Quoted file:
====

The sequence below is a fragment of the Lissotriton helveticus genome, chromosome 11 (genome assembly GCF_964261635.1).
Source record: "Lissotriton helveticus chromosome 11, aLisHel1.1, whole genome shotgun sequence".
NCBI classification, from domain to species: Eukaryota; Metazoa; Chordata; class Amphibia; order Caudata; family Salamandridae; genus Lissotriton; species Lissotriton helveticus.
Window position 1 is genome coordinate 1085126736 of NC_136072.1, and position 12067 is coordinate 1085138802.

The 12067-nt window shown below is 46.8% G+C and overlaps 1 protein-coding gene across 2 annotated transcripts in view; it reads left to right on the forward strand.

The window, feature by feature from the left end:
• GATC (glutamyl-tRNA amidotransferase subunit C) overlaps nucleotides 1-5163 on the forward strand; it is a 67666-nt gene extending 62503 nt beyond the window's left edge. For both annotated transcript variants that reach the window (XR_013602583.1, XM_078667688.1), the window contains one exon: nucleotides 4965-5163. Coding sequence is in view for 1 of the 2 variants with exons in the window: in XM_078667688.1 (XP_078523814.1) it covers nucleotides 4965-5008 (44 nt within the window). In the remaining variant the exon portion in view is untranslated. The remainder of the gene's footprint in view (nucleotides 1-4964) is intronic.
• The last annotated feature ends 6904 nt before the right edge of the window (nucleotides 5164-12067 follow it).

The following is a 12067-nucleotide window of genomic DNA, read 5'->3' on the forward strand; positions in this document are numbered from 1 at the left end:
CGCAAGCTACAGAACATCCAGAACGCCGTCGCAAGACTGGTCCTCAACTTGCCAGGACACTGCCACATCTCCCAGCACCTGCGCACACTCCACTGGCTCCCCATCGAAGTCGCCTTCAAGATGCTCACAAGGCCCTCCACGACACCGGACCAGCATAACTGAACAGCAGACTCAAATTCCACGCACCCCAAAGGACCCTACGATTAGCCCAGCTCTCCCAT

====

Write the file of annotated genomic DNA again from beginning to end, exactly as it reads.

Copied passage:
The sequence below is a fragment of the Lissotriton helveticus genome, chromosome 11 (genome assembly GCF_964261635.1).
Source record: "Lissotriton helveticus chromosome 11, aLisHel1.1, whole genome shotgun sequence".
NCBI classification, from domain to species: Eukaryota; Metazoa; Chordata; class Amphibia; order Caudata; family Salamandridae; genus Lissotriton; species Lissotriton helveticus.
Window position 1 is genome coordinate 1085126736 of NC_136072.1, and position 12067 is coordinate 1085138802.

The 12067-nt window shown below is 46.8% G+C and overlaps 1 protein-coding gene across 2 annotated transcripts in view; it reads left to right on the forward strand.

The window, feature by feature from the left end:
• GATC (glutamyl-tRNA amidotransferase subunit C) overlaps nucleotides 1-5163 on the forward strand; it is a 67666-nt gene extending 62503 nt beyond the window's left edge. For both annotated transcript variants that reach the window (XR_013602583.1, XM_078667688.1), the window contains one exon: nucleotides 4965-5163. Coding sequence is in view for 1 of the 2 variants with exons in the window: in XM_078667688.1 (XP_078523814.1) it covers nucleotides 4965-5008 (44 nt within the window). In the remaining variant the exon portion in view is untranslated. The remainder of the gene's footprint in view (nucleotides 1-4964) is intronic.
• The last annotated feature ends 6904 nt before the right edge of the window (nucleotides 5164-12067 follow it).

The following is a 12067-nucleotide window of genomic DNA, read 5'->3' on the forward strand; positions in this document are numbered from 1 at the left end:
CGCAAGCTACAGAACATCCAGAACGCCGTCGCAAGACTGGTCCTCAACTTGCCAGGACACTGCCACATCTCCCAGCACCTGCGCACACTCCACTGGCTCCCCATCGAAGTCGCCTTCAAGATGCTCACAAGGCCCTCCACGACACCGGACCAGCATAACTGAACAGCAGACTCAAATTCCACGCACCCCAAAGGACCCTACGATTAGCCCAGCTCTCCCAT